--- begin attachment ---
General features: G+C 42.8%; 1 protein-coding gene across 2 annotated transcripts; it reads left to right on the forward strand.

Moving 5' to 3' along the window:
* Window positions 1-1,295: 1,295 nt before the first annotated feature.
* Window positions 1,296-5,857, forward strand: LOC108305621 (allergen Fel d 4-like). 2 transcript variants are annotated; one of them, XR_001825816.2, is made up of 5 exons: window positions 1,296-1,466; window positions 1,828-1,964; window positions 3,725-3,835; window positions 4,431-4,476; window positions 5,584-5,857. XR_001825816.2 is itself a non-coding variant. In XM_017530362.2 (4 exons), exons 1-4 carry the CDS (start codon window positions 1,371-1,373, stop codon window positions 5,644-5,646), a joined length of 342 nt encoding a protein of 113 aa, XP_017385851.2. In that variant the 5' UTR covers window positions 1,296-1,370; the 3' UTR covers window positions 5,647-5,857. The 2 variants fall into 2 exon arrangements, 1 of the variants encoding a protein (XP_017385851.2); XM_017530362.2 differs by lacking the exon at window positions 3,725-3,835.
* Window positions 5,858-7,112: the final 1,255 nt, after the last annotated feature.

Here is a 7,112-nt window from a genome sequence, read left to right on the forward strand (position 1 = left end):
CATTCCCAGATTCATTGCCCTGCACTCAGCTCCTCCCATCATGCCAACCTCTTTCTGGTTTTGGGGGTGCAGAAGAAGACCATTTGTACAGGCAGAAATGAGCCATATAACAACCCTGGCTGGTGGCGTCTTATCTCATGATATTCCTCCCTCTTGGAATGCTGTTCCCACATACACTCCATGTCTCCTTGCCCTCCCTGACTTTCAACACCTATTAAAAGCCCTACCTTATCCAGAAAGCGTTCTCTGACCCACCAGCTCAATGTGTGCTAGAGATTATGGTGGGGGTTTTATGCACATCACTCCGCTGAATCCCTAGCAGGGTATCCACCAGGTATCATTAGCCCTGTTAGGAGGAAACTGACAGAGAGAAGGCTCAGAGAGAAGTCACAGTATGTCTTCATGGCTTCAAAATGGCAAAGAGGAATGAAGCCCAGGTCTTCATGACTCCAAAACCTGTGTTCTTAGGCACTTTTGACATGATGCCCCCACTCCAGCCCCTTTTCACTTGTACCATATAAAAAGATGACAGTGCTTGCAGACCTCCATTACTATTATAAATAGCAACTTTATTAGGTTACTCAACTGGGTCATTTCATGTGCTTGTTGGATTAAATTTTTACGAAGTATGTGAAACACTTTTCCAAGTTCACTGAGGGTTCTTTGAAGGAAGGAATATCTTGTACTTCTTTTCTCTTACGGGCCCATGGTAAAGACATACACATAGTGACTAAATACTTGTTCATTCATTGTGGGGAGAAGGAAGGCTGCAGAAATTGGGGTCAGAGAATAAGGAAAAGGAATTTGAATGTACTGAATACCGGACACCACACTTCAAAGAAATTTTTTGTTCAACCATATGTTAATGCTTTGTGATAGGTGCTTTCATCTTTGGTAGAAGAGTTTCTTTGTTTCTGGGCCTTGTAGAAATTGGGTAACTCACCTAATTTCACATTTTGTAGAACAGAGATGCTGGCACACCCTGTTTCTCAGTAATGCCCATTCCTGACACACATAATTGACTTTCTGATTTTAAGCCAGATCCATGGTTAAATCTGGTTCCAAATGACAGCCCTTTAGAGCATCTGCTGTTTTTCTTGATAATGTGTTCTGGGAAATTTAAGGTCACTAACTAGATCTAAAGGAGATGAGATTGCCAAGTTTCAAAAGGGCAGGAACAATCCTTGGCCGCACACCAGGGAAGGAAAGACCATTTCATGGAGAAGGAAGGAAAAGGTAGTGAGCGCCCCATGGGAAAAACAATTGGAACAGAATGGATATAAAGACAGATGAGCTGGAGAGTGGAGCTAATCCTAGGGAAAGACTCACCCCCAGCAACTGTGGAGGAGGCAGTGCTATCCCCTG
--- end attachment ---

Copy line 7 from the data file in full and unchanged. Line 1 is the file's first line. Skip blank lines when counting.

CATTCCCAGATTCATTGCCCTGCACTCAGCTCCTCCCATCATGCCAACCTCTTTCTGGTTTTGGGGGTGCAGAAGAAGACCATTTGTACAGGCAGAAATGAGCCATATAACAACCCTGGCTGGTGGCGTCTTATCTCATGATATTCCTCCCTCTTGGAATGCTGTTCCCACATACACTCCATGTCTCCTTGCCCTCCCTGACTTTCAACACCTATTAAAAGCCCTACCTTATCCAGAAAGCGTTCTCTGACCCACCAGCTCAATGTGTGCTAGAGATTATGGTGGGGGTTTTATGCACATCACTCCGCTGAATCCCTAGCAGGGTATCCACCAGGTATCATTAGCCCTGTTAGGAGGAAACTGACAGAGAGAAGGCTCAGAGAGAAGTCACAGTATGTCTTCATGGCTTCAAAATGGCAAAGAGGAATGAAGCCCAGGTCTTCATGACTCCAAAACCTGTGTTCTTAGGCACTTTTGACATGATGCCCCCACTCCAGCCCCTTTTCACTTGTACCATATAAAAAGATGACAGTGCTTGCAGACCTCCATTACTATTATAAATAGCAACTTTATTAGGTTACTCAACTGGGTCATTTCATGTGCTTGTTGGATTAAATTTTTACGAAGTATGTGAAACACTTTTCCAAGTTCACTGAGGGTTCTTTGAAGGAAGGAATATCTTGTACTTCTTTTCTCTTACGGGCCCATGGTAAAGACATACACATAGTGACTAAATACTTGTTCATTCATTGTGGGGAGAAGGAAGGCTGCAGAAATTGGGGTCAGAGAATAAGGAAAAGGAATTTGAATGTACTGAATACCGGACACCACACTTCAAAGAAATTTTTTGTTCAACCATATGTTAATGCTTTGTGATAGGTGCTTTCATCTTTGGTAGAAGAGTTTCTTTGTTTCTGGGCCTTGTAGAAATTGGGTAACTCACCTAATTTCACATTTTGTAGAACAGAGATGCTGGCACACCCTGTTTCTCAGTAATGCCCATTCCTGACACACATAATTGACTTTCTGATTTTAAGCCAGATCCATGGTTAAATCTGGTTCCAAATGACAGCCCTTTAGAGCATCTGCTGTTTTTCTTGATAATGTGTTCTGGGAAATTTAAGGTCACTAACTAGATCTAAAGGAGATGAGATTGCCAAGTTTCAAAAGGGCAGGAACAATCCTTGGCCGCACACCAGGGAAGGAAAGACCATTTCATGGAGAAGGAAGGAAAAGGTAGTGAGCGCCCCATGGGAAAAACAATTGGAACAGAATGGATATAAAGACAGATGAGCTGGAGAGTGGAGCTAATCCTAGGGAAAGACTCACCCCCAGCAACTGTGGAGGAGGCAGTGCTATCCCCTG